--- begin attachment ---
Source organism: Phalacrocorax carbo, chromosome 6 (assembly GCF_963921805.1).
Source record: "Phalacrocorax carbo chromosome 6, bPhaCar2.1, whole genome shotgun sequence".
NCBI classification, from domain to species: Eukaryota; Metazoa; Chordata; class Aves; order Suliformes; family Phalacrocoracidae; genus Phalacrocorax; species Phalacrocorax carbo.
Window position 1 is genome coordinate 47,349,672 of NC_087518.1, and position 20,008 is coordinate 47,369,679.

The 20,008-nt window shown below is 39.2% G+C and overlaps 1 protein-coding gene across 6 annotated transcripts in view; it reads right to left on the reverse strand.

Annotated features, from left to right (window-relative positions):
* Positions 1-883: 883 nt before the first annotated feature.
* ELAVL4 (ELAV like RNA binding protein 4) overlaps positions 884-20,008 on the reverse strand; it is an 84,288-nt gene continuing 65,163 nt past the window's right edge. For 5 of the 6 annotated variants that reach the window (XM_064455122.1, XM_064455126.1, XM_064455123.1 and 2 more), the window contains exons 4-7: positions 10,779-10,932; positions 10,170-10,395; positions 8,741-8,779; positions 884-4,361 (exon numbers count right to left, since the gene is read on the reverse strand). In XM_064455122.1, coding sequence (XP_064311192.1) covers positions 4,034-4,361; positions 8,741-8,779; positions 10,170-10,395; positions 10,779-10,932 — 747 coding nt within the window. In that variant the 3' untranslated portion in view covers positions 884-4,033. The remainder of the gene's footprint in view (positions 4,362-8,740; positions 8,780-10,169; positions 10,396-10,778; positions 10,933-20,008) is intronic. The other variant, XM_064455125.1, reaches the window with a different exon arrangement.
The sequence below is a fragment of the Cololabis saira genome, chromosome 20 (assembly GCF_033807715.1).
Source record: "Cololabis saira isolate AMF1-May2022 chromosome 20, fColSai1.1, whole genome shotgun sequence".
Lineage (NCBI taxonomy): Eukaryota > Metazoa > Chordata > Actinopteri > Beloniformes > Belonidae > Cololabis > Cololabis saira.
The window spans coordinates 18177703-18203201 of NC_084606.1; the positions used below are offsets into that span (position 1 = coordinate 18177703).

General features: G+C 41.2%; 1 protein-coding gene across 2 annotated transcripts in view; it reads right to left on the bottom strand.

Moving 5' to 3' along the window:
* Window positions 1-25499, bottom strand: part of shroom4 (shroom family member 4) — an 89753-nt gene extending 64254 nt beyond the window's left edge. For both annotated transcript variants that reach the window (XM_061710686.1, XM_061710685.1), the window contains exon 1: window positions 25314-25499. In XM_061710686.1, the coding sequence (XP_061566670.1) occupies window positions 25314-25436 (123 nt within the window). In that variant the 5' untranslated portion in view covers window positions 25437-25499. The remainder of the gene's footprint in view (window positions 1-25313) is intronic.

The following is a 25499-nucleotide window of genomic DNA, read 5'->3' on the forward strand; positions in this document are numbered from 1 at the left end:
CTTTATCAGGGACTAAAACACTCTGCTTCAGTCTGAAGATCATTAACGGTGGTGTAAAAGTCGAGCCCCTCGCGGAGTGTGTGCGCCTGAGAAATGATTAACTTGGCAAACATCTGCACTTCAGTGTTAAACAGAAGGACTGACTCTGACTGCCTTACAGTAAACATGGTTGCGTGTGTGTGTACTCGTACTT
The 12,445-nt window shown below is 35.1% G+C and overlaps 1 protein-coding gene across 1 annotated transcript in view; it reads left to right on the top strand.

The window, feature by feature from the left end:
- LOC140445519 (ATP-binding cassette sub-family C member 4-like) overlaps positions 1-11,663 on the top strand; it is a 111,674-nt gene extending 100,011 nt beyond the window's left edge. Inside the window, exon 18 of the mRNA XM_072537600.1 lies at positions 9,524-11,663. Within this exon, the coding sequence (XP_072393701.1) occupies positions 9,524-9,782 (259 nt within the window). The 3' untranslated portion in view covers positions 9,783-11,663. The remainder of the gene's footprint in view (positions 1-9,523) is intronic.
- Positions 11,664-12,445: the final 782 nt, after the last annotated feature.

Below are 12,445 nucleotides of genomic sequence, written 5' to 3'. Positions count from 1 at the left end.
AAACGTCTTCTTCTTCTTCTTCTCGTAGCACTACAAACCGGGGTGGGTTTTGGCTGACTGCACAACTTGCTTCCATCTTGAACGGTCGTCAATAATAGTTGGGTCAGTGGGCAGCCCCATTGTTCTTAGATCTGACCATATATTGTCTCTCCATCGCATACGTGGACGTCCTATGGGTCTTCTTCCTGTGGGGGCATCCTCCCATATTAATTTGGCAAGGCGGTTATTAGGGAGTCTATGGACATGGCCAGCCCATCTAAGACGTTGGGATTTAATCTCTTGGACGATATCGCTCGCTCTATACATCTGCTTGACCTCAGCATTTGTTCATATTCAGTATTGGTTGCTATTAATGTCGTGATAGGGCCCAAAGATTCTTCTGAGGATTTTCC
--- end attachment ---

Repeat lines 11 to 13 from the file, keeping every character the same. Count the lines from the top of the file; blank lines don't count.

Lineage (NCBI taxonomy): Eukaryota > Metazoa > Chordata > Actinopteri > Beloniformes > Belonidae > Cololabis > Cololabis saira.
The window spans coordinates 18177703-18203201 of NC_084606.1; the positions used below are offsets into that span (position 1 = coordinate 18177703).

General features: G+C 41.2%; 1 protein-coding gene across 2 annotated transcripts in view; it reads right to left on the bottom strand.